THE ONECOTE MURDERS
JOURNAL
CAPTAIN RANDOLPH DAWSON
Date:
Morning of February 17th, 1882
I am aware of the directive that instructs caution in dealing with the events of that which we are tasked to document but, if I may be frank, an opportunity has presented itself in such a manner that I consider it an obligation to disregard such a stipulation. Furthermore, having served in her majesty’s army for ten years I would feel somewhat inadequate at ignoring such an opportunity when the result will undoubtedly result in the saving of lives.

It is now common knowledge that the recent elevation in the number of deaths, not just within the area of Blake Meer Pool but also around Doxey Pool and, most recently, even within the village of Thorncliffe itself, can be attributed to the loathsome creature known as Jenny Greenteeth. Although the body of Herbert Wright had never materialised the remaining four victims all possessed identical lacerations about their faces and all had portions of their scalps removed.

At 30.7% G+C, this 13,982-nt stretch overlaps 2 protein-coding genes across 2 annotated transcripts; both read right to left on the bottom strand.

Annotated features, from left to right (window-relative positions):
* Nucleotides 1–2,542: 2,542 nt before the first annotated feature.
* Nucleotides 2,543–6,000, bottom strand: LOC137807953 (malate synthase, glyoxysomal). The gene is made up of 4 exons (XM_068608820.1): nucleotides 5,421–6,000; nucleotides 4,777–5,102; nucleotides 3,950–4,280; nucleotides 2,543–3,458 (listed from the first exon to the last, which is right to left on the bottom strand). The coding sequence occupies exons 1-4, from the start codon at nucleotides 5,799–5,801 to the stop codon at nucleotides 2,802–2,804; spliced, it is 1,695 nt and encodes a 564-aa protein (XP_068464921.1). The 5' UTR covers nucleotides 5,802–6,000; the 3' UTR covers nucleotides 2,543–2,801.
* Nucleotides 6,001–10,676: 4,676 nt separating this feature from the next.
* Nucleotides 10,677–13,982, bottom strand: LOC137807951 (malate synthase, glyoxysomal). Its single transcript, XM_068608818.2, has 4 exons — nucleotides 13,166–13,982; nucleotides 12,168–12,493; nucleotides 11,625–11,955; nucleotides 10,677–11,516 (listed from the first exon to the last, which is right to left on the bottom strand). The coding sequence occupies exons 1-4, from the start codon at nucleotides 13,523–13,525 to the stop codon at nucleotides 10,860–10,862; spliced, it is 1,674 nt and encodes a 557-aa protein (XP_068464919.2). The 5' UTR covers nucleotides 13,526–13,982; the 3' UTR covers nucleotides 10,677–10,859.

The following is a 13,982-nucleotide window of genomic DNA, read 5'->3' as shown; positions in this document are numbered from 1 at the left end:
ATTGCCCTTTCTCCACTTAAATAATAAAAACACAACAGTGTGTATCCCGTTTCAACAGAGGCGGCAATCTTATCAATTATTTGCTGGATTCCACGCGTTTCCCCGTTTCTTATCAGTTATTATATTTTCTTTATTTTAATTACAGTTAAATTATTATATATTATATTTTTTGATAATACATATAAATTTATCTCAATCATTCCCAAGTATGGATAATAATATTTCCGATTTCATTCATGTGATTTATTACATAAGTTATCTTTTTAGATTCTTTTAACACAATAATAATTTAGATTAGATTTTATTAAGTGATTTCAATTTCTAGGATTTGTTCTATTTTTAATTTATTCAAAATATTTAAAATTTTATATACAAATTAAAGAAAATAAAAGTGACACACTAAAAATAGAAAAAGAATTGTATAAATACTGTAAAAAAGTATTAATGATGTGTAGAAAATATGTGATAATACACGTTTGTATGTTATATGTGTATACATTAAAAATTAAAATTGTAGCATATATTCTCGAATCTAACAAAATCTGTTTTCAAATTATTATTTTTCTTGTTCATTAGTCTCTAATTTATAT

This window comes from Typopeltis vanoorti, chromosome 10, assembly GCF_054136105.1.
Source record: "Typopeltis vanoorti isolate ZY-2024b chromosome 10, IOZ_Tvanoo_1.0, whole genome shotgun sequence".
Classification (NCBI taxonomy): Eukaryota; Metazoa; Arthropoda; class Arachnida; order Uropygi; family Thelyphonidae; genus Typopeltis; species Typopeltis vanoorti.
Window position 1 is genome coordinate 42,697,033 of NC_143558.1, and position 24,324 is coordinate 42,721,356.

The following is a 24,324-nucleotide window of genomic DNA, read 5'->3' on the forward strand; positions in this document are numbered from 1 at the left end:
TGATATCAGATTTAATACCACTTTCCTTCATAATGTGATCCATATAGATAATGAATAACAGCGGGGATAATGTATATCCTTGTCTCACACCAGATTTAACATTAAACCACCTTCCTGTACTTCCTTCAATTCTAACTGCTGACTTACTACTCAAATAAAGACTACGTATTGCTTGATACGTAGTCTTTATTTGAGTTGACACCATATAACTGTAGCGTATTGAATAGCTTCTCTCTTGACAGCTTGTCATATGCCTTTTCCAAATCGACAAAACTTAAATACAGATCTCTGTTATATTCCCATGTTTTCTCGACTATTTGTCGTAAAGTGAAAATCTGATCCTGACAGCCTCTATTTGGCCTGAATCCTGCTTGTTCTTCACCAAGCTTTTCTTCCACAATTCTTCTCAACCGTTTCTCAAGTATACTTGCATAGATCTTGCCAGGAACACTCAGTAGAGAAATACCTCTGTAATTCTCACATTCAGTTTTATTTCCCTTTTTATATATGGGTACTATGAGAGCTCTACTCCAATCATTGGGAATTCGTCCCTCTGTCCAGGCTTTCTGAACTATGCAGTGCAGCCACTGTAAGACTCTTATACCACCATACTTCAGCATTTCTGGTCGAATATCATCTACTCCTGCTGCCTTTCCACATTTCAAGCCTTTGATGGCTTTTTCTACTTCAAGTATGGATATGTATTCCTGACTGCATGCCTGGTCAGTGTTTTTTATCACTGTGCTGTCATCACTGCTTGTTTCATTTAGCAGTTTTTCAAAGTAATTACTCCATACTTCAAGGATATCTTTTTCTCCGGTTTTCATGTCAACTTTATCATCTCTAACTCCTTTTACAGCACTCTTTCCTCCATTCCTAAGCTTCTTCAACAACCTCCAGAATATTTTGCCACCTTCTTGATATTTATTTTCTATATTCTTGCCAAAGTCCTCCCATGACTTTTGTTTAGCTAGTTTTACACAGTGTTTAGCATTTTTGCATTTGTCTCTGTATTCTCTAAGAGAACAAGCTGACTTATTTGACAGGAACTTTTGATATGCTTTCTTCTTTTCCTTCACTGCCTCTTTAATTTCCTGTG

What has prompted such a malevolent attitude towards the residents of this area I cannot say. What I can attest to is a greatly heightened fear and vigilance amongst the inhabitants of the Morridge region that is entirely justified.